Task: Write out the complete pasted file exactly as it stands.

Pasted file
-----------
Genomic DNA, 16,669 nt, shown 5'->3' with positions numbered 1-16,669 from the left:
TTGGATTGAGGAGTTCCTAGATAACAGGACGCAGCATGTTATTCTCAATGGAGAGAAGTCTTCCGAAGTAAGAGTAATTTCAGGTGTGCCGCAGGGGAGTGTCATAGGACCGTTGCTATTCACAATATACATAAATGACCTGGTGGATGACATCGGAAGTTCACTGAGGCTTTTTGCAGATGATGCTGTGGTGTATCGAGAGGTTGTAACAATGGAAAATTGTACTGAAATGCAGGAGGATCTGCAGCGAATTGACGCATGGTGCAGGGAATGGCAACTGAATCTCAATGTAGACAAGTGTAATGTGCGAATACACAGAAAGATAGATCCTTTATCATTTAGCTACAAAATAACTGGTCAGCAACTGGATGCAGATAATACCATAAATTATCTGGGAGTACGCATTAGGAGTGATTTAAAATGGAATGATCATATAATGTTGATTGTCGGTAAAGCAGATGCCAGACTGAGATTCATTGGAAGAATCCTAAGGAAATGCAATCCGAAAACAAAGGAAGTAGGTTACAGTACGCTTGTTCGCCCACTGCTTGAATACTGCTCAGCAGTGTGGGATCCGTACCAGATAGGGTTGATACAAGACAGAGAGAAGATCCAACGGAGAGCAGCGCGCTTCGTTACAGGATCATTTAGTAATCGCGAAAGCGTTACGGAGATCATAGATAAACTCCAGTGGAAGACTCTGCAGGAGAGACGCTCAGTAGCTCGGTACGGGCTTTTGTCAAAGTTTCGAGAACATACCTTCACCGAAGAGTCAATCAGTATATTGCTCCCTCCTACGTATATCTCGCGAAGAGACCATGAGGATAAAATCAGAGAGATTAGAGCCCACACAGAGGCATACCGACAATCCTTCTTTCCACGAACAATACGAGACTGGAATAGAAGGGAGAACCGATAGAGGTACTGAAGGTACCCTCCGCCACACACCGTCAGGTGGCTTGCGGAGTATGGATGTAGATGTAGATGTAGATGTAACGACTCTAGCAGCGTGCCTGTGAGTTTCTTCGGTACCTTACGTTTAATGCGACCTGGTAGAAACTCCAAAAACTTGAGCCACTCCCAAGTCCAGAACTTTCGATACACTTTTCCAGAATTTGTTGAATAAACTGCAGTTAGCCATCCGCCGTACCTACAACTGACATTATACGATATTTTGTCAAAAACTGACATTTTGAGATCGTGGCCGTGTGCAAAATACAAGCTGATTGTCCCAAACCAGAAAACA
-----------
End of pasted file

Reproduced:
Genomic DNA, 16,669 nt, shown 5'->3' with positions numbered 1-16,669 from the left:
TTGGATTGAGGAGTTCCTAGATAACAGGACGCAGCATGTTATTCTCAATGGAGAGAAGTCTTCCGAAGTAAGAGTAATTTCAGGTGTGCCGCAGGGGAGTGTCATAGGACCGTTGCTATTCACAATATACATAAATGACCTGGTGGATGACATCGGAAGTTCACTGAGGCTTTTTGCAGATGATGCTGTGGTGTATCGAGAGGTTGTAACAATGGAAAATTGTACTGAAATGCAGGAGGATCTGCAGCGAATTGACGCATGGTGCAGGGAATGGCAACTGAATCTCAATGTAGACAAGTGTAATGTGCGAATACACAGAAAGATAGATCCTTTATCATTTAGCTACAAAATAACTGGTCAGCAACTGGATGCAGATAATACCATAAATTATCTGGGAGTACGCATTAGGAGTGATTTAAAATGGAATGATCATATAATGTTGATTGTCGGTAAAGCAGATGCCAGACTGAGATTCATTGGAAGAATCCTAAGGAAATGCAATCCGAAAACAAAGGAAGTAGGTTACAGTACGCTTGTTCGCCCACTGCTTGAATACTGCTCAGCAGTGTGGGATCCGTACCAGATAGGGTTGATACAAGACAGAGAGAAGATCCAACGGAGAGCAGCGCGCTTCGTTACAGGATCATTTAGTAATCGCGAAAGCGTTACGGAGATCATAGATAAACTCCAGTGGAAGACTCTGCAGGAGAGACGCTCAGTAGCTCGGTACGGGCTTTTGTCAAAGTTTCGAGAACATACCTTCACCGAAGAGTCAATCAGTATATTGCTCCCTCCTACGTATATCTCGCGAAGAGACCATGAGGATAAAATCAGAGAGATTAGAGCCCACACAGAGGCATACCGACAATCCTTCTTTCCACGAACAATACGAGACTGGAATAGAAGGGAGAACCGATAGAGGTACTGAAGGTACCCTCCGCCACACACCGTCAGGTGGCTTGCGGAGTATGGATGTAGATGTAGATGTAGATGTAACGACTCTAGCAGCGTGCCTGTGAGTTTCTTCGGTACCTTACGTTTAATGCGACCTGGTAGAAACTCCAAAAACTTGAGCCACTCCCAAGTCCAGAACTTTCGATACACTTTTCCAGAATTTGTTGAATAAACTGCAGTTAGCCATCCGCCGTACCTACAACTGACATTATACGATATTTTGTCAAAAACTGACATTTTGAGATCGTGGCCGTGTGCAAAATACAAGCTGATTGTCCCAAACCAGAAAACA